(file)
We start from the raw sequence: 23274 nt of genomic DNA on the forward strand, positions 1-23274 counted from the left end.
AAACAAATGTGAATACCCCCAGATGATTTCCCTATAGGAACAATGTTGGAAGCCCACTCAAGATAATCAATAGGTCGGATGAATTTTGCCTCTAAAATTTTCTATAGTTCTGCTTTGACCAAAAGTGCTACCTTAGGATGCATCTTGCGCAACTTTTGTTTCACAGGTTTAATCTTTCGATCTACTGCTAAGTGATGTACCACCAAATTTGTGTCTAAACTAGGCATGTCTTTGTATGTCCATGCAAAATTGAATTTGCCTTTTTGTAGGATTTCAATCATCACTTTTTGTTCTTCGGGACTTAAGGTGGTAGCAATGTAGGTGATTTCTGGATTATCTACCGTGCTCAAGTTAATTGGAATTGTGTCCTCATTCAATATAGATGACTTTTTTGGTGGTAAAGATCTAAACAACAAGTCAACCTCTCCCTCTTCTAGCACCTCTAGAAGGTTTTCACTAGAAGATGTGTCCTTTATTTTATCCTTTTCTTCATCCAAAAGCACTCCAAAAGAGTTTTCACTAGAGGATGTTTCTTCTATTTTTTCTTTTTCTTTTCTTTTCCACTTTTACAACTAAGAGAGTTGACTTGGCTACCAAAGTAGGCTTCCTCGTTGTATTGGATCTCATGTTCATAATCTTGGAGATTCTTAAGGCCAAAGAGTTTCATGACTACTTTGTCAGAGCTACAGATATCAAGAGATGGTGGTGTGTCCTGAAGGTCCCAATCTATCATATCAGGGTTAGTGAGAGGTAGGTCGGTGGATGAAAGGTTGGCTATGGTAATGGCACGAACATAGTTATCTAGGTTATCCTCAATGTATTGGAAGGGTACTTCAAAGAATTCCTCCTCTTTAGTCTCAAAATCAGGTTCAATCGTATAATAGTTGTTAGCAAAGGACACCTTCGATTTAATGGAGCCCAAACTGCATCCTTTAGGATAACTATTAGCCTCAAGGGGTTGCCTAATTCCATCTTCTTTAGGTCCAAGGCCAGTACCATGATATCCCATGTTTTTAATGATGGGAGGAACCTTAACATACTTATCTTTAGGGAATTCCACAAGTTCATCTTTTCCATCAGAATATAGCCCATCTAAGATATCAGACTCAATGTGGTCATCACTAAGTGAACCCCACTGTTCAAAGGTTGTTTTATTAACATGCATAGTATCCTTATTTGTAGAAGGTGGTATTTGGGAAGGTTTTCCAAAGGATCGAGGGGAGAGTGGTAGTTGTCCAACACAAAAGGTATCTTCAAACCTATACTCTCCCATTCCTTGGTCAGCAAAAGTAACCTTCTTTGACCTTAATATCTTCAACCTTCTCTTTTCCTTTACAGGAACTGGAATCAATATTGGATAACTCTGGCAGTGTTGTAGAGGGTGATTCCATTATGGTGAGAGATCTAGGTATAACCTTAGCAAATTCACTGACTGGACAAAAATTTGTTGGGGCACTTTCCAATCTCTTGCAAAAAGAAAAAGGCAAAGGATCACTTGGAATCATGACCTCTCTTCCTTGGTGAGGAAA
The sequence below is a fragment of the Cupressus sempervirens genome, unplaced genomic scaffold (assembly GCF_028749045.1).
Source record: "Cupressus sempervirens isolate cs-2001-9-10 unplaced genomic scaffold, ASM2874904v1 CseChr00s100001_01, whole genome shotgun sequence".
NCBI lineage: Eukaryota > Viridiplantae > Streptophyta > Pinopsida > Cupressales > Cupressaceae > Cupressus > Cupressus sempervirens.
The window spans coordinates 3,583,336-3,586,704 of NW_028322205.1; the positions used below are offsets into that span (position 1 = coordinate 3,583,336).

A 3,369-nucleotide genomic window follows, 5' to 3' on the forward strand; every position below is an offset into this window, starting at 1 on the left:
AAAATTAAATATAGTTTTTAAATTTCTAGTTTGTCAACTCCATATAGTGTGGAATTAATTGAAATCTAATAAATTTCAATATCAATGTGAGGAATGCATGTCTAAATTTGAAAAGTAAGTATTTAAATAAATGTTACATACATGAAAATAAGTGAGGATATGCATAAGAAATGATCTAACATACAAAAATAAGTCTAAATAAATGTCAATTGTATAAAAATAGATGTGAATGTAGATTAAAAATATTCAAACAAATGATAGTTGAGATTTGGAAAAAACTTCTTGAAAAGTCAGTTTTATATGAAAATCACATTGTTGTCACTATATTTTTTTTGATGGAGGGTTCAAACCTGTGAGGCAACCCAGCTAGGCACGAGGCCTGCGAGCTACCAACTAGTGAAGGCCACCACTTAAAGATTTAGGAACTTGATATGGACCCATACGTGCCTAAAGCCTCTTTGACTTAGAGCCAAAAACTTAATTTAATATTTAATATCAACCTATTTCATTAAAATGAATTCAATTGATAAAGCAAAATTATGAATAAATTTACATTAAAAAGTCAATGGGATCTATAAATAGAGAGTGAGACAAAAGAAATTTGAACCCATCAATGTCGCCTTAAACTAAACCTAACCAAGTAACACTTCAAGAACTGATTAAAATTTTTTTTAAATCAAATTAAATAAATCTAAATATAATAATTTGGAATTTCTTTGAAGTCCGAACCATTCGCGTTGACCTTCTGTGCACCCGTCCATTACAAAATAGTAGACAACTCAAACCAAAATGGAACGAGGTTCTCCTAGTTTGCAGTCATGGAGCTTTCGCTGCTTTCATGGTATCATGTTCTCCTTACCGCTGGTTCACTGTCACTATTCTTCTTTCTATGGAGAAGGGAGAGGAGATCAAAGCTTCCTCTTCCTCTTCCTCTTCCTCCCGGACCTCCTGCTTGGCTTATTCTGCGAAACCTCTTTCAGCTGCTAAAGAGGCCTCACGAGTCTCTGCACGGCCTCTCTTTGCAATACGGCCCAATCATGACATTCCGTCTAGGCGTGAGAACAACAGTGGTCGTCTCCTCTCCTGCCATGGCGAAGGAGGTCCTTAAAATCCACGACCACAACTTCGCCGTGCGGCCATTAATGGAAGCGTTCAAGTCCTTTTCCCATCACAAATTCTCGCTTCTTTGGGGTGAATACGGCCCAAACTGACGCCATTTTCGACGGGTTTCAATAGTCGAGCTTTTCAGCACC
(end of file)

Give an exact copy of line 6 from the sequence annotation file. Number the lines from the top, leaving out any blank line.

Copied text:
The window spans coordinates 3,583,336-3,586,704 of NW_028322205.1; the positions used below are offsets into that span (position 1 = coordinate 3,583,336).